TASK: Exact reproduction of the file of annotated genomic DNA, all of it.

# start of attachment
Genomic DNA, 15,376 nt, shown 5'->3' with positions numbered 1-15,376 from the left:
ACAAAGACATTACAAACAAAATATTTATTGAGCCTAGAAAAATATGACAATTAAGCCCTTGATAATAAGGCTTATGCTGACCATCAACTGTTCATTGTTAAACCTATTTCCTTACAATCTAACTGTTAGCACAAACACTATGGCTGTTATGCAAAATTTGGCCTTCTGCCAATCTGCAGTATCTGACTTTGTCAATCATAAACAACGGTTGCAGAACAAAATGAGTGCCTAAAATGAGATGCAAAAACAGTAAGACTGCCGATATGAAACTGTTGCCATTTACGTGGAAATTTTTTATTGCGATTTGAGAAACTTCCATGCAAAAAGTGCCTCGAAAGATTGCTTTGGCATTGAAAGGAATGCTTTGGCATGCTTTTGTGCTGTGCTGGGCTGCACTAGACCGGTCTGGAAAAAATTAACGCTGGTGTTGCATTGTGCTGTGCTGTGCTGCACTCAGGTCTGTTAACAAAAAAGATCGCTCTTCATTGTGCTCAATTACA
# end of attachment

Genomic DNA, 15,376 nt, shown 5'->3' with positions numbered 1-15,376 from the left:
ACAAAGACATTACAAACAAAATATTTATTGAGCCTAGAAAAATATGACAATTAAGCCCTTGATAATAAGGCTTATGCTGACCATCAACTGTTCATTGTTAAACCTATTTCCTTACAATCTAACTGTTAGCACAAACACTATGGCTGTTATGCAAAATTTGGCCTTCTGCCAATCTGCAGTATCTGACTTTGTCAATCATAAACAACGGTTGCAGAACAAAATGAGTGCCTAAAATGAGATGCAAAAACAGTAAGACTGCCGATATGAAACTGTTGCCATTTACGTGGAAATTTTTTATTGCGATTTGAGAAACTTCCATGCAAAAAGTGCCTCGAAAGATTGCTTTGGCATTGAAAGGAATGCTTTGGCATGCTTTTGTGCTGTGCTGGGCTGCACTAGACCGGTCTGGAAAAAATTAACGCTGGTGTTGCATTGTGCTGTGCTGTGCTGCACTCAGGTCTGTTAACAAAAAAGATCGCTCTTCATTGTGCTCAATTACA